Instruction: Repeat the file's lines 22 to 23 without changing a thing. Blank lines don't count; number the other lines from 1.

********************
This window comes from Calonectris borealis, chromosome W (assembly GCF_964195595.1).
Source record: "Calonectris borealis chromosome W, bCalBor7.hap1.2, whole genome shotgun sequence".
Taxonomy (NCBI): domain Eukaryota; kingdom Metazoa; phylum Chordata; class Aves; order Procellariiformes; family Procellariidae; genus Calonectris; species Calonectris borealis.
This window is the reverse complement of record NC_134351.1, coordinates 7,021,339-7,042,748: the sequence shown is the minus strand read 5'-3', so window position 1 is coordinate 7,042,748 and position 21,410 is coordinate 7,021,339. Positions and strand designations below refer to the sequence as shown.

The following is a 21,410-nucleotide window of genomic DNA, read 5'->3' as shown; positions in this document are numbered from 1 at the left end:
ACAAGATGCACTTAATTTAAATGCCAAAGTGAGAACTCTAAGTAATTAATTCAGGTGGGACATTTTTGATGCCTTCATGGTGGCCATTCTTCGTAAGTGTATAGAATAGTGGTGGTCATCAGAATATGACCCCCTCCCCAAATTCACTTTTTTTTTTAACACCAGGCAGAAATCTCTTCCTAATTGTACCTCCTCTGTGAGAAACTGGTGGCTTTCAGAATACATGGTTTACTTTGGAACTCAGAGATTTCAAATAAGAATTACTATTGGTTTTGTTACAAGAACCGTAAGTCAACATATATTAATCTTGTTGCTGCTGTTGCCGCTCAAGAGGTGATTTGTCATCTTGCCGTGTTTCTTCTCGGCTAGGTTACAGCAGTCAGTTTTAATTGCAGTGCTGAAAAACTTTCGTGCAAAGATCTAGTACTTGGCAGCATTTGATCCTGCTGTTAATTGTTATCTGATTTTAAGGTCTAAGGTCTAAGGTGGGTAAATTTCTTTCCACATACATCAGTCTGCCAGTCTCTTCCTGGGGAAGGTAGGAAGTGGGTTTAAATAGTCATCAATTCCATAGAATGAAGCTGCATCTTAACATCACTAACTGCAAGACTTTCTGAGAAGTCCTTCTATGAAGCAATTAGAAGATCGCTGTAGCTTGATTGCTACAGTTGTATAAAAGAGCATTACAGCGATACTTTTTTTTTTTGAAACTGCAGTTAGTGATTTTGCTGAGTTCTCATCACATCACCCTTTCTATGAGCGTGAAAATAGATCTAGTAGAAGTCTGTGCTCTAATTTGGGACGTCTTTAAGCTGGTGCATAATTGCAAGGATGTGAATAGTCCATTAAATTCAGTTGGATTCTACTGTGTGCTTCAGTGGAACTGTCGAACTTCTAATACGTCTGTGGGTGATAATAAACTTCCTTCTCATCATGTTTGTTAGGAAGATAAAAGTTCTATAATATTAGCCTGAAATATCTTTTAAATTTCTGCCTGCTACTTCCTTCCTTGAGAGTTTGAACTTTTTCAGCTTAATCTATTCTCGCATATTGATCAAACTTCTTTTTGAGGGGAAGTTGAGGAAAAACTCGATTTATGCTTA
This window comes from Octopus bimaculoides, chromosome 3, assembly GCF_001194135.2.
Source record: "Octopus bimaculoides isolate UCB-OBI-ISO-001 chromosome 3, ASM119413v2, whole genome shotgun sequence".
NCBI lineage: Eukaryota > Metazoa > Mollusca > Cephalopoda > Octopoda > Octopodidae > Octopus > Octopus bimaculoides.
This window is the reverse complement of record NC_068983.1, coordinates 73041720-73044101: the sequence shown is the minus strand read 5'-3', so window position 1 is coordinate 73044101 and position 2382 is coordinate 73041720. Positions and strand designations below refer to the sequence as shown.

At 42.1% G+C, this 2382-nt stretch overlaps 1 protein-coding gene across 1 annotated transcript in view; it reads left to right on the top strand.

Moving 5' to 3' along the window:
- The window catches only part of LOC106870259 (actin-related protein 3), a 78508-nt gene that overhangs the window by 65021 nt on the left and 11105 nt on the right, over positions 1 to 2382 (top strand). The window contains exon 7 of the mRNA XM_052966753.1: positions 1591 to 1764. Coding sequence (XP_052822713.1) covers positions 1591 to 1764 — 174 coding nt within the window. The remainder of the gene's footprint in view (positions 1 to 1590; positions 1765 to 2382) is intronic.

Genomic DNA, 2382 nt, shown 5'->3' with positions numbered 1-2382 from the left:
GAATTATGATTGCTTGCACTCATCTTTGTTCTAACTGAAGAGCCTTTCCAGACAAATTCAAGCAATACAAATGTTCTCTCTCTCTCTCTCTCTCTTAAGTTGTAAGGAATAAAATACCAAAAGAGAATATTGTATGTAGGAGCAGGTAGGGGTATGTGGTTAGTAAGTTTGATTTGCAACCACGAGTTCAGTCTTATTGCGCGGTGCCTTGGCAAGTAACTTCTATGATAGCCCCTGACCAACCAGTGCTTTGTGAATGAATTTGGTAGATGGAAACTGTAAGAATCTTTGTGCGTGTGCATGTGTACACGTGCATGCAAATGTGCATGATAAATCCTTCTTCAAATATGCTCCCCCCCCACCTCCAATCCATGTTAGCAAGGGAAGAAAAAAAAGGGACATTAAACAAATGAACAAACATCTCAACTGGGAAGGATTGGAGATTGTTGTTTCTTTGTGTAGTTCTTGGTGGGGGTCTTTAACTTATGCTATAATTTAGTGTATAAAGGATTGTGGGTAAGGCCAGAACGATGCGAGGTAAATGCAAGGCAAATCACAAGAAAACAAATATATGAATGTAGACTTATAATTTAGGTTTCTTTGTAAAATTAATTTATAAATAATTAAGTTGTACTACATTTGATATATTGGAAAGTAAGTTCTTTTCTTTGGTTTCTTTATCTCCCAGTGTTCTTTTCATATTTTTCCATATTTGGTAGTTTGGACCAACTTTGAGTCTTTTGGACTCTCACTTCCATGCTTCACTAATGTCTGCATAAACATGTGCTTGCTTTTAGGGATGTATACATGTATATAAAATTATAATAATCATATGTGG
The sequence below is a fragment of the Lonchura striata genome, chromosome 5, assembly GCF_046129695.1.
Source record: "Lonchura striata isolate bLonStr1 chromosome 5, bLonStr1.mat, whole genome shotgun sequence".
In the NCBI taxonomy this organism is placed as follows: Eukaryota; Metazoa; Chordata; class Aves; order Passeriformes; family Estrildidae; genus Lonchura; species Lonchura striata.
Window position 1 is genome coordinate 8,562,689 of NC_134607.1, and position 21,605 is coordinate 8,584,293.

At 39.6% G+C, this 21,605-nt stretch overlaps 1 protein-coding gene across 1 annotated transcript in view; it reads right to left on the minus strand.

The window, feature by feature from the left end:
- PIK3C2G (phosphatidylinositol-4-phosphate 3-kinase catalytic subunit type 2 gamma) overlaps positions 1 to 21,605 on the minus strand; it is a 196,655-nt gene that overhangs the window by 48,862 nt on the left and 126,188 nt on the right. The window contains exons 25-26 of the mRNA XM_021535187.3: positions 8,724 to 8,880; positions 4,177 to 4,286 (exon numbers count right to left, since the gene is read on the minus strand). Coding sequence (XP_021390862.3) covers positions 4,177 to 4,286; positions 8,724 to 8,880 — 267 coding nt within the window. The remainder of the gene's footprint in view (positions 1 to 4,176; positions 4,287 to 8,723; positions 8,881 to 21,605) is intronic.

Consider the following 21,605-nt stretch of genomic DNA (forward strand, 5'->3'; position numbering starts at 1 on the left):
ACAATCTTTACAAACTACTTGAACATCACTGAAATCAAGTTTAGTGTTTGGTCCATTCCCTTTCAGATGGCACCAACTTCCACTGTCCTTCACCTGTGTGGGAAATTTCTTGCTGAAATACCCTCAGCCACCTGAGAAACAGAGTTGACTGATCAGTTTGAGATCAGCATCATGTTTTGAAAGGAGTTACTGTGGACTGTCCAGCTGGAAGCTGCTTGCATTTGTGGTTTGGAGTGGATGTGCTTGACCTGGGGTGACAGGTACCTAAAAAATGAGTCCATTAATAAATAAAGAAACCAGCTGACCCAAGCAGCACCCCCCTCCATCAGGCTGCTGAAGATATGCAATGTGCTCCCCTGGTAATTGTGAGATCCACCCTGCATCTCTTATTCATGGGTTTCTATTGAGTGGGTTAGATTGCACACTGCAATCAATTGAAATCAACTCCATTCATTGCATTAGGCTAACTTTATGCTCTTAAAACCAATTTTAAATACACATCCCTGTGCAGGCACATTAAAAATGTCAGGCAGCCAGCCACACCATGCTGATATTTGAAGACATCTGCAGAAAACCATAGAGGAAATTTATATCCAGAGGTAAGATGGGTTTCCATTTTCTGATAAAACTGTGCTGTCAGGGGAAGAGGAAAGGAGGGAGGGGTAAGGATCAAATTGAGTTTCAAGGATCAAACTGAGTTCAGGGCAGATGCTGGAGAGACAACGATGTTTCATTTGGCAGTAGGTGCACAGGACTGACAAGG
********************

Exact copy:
- PIK3C2G (phosphatidylinositol-4-phosphate 3-kinase catalytic subunit type 2 gamma) overlaps positions 1 to 21,605 on the minus strand; it is a 196,655-nt gene that overhangs the window by 48,862 nt on the left and 126,188 nt on the right. The window contains exons 25-26 of the mRNA XM_021535187.3: positions 8,724 to 8,880; positions 4,177 to 4,286 (exon numbers count right to left, since the gene is read on the minus strand). Coding sequence (XP_021390862.3) covers positions 4,177 to 4,286; positions 8,724 to 8,880 — 267 coding nt within the window. The remainder of the gene's footprint in view (positions 1 to 4,176; positions 4,287 to 8,723; positions 8,881 to 21,605) is intronic.

Consider the following 21,605-nt stretch of genomic DNA (forward strand, 5'->3'; position numbering starts at 1 on the left):